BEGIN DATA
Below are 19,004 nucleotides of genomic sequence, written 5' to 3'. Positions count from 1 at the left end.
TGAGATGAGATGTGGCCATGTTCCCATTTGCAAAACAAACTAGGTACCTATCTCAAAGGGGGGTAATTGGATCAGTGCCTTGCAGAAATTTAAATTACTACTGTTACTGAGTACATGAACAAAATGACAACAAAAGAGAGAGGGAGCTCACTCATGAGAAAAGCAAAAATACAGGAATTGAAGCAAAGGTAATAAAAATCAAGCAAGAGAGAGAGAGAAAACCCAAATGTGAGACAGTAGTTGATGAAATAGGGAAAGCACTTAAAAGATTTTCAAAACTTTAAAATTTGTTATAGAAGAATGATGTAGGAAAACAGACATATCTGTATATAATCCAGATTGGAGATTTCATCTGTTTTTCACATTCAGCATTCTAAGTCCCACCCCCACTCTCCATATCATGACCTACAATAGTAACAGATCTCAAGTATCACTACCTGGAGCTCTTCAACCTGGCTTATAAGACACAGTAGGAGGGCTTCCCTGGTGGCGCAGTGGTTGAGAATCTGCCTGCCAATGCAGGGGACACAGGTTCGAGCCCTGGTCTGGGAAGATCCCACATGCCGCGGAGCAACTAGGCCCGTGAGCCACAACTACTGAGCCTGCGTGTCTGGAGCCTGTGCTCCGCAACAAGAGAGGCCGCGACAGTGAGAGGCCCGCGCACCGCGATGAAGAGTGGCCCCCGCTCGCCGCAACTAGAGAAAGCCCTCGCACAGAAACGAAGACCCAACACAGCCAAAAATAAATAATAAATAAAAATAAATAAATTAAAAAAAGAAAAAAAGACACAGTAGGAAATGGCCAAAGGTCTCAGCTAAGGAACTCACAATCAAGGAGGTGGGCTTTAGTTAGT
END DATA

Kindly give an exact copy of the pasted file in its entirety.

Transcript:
Below are 19,004 nucleotides of genomic sequence, written 5' to 3'. Positions count from 1 at the left end.
TGAGATGAGATGTGGCCATGTTCCCATTTGCAAAACAAACTAGGTACCTATCTCAAAGGGGGGTAATTGGATCAGTGCCTTGCAGAAATTTAAATTACTACTGTTACTGAGTACATGAACAAAATGACAACAAAAGAGAGAGGGAGCTCACTCATGAGAAAAGCAAAAATACAGGAATTGAAGCAAAGGTAATAAAAATCAAGCAAGAGAGAGAGAGAAAACCCAAATGTGAGACAGTAGTTGATGAAATAGGGAAAGCACTTAAAAGATTTTCAAAACTTTAAAATTTGTTATAGAAGAATGATGTAGGAAAACAGACATATCTGTATATAATCCAGATTGGAGATTTCATCTGTTTTTCACATTCAGCATTCTAAGTCCCACCCCCACTCTCCATATCATGACCTACAATAGTAACAGATCTCAAGTATCACTACCTGGAGCTCTTCAACCTGGCTTATAAGACACAGTAGGAGGGCTTCCCTGGTGGCGCAGTGGTTGAGAATCTGCCTGCCAATGCAGGGGACACAGGTTCGAGCCCTGGTCTGGGAAGATCCCACATGCCGCGGAGCAACTAGGCCCGTGAGCCACAACTACTGAGCCTGCGTGTCTGGAGCCTGTGCTCCGCAACAAGAGAGGCCGCGACAGTGAGAGGCCCGCGCACCGCGATGAAGAGTGGCCCCCGCTCGCCGCAACTAGAGAAAGCCCTCGCACAGAAACGAAGACCCAACACAGCCAAAAATAAATAATAAATAAAAATAAATAAATTAAAAAAAGAAAAAAAGACACAGTAGGAAATGGCCAAAGGTCTCAGCTAAGGAACTCACAATCAAGGAGGTGGGCTTTAGTTAGT